A birdwatcher's paradise: Peru, home to more bird species than the continental United States

25 January 2016

According to SERNANP (Peru’s National Service for State-Protected Natural Areas), a total of 1840 bird species have been recorded within Peru’s national territory, a figure only rivaled by neighboring Colombia. To put this number into perspective, one need only recall that a total of 914 native bird species have been identified to date within the entire territory of the continental United States.

Of the 1840 bird species known to exist in Peru, SERNANP reports that as of 2015 a total of 648 species have been sighted within the borders of the 3,655,000 acre Tambopata National Reserve.

It is the extensive wetland, river and lake systems of Tambopata National Reserve that make it the ideal habitat for such an enormous number of birds, including 40 transcontinental migratory species.

The species visitors to the Reserve hope to see include the harpy eagle (Harpia harpyja), the crested eagle (Morphus guianensis), the razor-billed curassow (Mitu tuberosum), the horned curassow (Pauxi unicornis), wattled curassow (Crax globulosa) and hoatzin (Opisthocomus hoazin). In addition, Tambopata National Reserve is home to almost all the species of macaws found within Peruvian territory.

While forest lakes and wetlands are often the best places to spot abundant birdlife, the best place in the Amazon basin to see macaws and parrots is a clay lick. These species have learned that the toxins found in some of the seeds and fruits they consume can be neutralized by the minerals found in the clay on certain eroded banks of the forest’s meandering rivers. Two major clay licks, known locally as “collpas”, exist within Tambopata National Reserve: Chuncho and Colorado. Colorado is acknowledged as the largest known macaw and parrot lick in the entire Peruvian Amazon.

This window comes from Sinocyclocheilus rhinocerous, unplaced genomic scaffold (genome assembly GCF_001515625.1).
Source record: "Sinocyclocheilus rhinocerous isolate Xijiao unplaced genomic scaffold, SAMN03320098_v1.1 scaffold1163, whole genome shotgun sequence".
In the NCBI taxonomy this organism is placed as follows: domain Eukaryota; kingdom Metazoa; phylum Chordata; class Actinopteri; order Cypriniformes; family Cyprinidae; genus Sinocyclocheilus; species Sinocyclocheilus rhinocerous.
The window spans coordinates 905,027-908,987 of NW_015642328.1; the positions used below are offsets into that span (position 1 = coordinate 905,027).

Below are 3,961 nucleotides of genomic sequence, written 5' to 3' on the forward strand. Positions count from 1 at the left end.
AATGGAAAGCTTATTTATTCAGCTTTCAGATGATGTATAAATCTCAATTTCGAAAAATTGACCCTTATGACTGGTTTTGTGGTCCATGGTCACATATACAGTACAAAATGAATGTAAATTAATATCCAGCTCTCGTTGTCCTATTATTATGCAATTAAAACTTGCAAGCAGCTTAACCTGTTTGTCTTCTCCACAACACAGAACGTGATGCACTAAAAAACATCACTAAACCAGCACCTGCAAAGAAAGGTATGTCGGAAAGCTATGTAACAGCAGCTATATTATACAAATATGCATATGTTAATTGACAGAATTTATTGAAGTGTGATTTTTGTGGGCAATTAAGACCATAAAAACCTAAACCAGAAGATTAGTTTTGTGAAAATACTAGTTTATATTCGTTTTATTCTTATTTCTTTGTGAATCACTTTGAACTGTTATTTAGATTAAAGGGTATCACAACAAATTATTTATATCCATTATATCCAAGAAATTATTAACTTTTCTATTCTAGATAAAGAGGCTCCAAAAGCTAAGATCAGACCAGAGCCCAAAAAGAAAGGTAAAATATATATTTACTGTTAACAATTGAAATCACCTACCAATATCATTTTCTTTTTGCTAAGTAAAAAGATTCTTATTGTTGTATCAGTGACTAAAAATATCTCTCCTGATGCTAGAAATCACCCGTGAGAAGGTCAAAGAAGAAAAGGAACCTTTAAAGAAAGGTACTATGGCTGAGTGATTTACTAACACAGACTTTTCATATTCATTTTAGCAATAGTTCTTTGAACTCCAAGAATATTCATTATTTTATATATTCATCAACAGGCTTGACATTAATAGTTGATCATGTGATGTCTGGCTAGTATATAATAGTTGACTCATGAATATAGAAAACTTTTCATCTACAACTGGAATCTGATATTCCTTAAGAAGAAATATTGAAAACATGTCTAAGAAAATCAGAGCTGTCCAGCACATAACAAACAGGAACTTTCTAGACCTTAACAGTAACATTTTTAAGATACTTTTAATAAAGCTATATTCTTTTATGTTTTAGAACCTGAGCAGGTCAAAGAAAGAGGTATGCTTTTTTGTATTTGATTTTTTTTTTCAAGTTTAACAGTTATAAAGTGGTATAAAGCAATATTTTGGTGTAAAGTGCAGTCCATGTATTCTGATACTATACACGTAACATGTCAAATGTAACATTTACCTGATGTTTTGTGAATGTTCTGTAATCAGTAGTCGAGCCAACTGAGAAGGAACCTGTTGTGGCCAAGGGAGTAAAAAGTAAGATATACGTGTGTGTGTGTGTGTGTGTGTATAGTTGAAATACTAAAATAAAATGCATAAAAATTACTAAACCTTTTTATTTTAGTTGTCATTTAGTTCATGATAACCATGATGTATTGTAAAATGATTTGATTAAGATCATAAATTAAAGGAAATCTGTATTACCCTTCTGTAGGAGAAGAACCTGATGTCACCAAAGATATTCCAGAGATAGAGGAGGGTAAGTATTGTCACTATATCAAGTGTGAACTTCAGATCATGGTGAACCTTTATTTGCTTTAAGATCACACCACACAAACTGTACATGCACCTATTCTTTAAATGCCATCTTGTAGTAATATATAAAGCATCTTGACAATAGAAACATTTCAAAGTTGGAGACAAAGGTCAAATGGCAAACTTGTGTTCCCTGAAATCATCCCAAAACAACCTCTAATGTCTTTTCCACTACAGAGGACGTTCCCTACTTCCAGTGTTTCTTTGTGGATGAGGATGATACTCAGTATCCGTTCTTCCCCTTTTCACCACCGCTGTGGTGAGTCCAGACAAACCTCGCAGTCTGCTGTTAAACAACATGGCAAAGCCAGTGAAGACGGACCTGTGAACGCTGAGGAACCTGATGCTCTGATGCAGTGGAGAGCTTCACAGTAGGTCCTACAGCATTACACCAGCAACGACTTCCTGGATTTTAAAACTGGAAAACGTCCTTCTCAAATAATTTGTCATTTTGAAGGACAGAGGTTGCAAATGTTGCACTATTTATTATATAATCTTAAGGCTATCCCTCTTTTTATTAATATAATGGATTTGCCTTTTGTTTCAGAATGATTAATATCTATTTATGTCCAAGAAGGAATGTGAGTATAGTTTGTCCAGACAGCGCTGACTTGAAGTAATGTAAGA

This remarkable behavior results in enormous numbers of different macaw and parrot species gathering at these mineral deposits in order to feed on the clay and neutralize the harmful effects of the seeds and fruits in their diet. This makes for a unique spectacle, often involving hundreds of birds coming together in a riot of bright colors and screeching calls.


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In Peru it is tourism that has made it possible to create national reserves and save the forests of the Amazon basin from destruction. By working to encourage travelers to visit the rainforest, we are ensuring it will be around for future generations to appreciate. Pioneering projects like Tambopata Ecolodge, which was established in 1991, provide the model that teaches local people the importance of conserving our natural heritage, by showing them that forests are worth more to us all when they are left to flourish, instead of being exploited.

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